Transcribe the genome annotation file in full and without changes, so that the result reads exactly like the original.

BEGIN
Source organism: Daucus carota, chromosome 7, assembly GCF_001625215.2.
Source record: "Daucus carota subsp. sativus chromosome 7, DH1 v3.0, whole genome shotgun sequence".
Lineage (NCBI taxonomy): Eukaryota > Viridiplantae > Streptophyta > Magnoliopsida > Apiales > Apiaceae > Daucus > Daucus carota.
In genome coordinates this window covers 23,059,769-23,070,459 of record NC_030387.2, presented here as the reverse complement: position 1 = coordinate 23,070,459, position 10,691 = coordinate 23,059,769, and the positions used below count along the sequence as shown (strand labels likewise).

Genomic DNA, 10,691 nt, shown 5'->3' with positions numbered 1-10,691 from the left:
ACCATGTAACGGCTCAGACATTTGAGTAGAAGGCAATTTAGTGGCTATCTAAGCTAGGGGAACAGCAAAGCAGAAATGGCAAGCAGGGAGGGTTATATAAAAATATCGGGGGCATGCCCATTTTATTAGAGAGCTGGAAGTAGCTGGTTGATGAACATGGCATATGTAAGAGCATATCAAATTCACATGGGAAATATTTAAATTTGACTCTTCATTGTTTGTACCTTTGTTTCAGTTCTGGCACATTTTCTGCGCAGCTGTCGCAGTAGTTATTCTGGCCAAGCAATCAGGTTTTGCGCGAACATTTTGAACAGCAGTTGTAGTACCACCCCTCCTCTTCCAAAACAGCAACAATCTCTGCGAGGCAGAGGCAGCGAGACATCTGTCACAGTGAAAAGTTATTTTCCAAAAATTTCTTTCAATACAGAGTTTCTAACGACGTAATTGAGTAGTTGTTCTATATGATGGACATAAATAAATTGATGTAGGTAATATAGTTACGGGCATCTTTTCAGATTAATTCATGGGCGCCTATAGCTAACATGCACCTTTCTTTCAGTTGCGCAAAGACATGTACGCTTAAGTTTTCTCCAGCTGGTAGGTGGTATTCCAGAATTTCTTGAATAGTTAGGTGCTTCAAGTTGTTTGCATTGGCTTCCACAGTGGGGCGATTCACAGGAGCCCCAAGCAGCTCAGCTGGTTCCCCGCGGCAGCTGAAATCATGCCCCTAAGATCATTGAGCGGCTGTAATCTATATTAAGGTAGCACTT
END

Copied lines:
Source organism: Daucus carota, chromosome 7, assembly GCF_001625215.2.
Source record: "Daucus carota subsp. sativus chromosome 7, DH1 v3.0, whole genome shotgun sequence".
Lineage (NCBI taxonomy): Eukaryota > Viridiplantae > Streptophyta > Magnoliopsida > Apiales > Apiaceae > Daucus > Daucus carota.
In genome coordinates this window covers 23,059,769-23,070,459 of record NC_030387.2, presented here as the reverse complement: position 1 = coordinate 23,070,459, position 10,691 = coordinate 23,059,769, and the positions used below count along the sequence as shown (strand labels likewise).

Genomic DNA, 10,691 nt, shown 5'->3' with positions numbered 1-10,691 from the left:
ACCATGTAACGGCTCAGACATTTGAGTAGAAGGCAATTTAGTGGCTATCTAAGCTAGGGGAACAGCAAAGCAGAAATGGCAAGCAGGGAGGGTTATATAAAAATATCGGGGGCATGCCCATTTTATTAGAGAGCTGGAAGTAGCTGGTTGATGAACATGGCATATGTAAGAGCATATCAAATTCACATGGGAAATATTTAAATTTGACTCTTCATTGTTTGTACCTTTGTTTCAGTTCTGGCACATTTTCTGCGCAGCTGTCGCAGTAGTTATTCTGGCCAAGCAATCAGGTTTTGCGCGAACATTTTGAACAGCAGTTGTAGTACCACCCCTCCTCTTCCAAAACAGCAACAATCTCTGCGAGGCAGAGGCAGCGAGACATCTGTCACAGTGAAAAGTTATTTTCCAAAAATTTCTTTCAATACAGAGTTTCTAACGACGTAATTGAGTAGTTGTTCTATATGATGGACATAAATAAATTGATGTAGGTAATATAGTTACGGGCATCTTTTCAGATTAATTCATGGGCGCCTATAGCTAACATGCACCTTTCTTTCAGTTGCGCAAAGACATGTACGCTTAAGTTTTCTCCAGCTGGTAGGTGGTATTCCAGAATTTCTTGAATAGTTAGGTGCTTCAAGTTGTTTGCATTGGCTTCCACAGTGGGGCGATTCACAGGAGCCCCAAGCAGCTCAGCTGGTTCCCCGCGGCAGCTGAAATCATGCCCCTAAGATCATTGAGCGGCTGTAATCTATATTAAGGTAGCACTT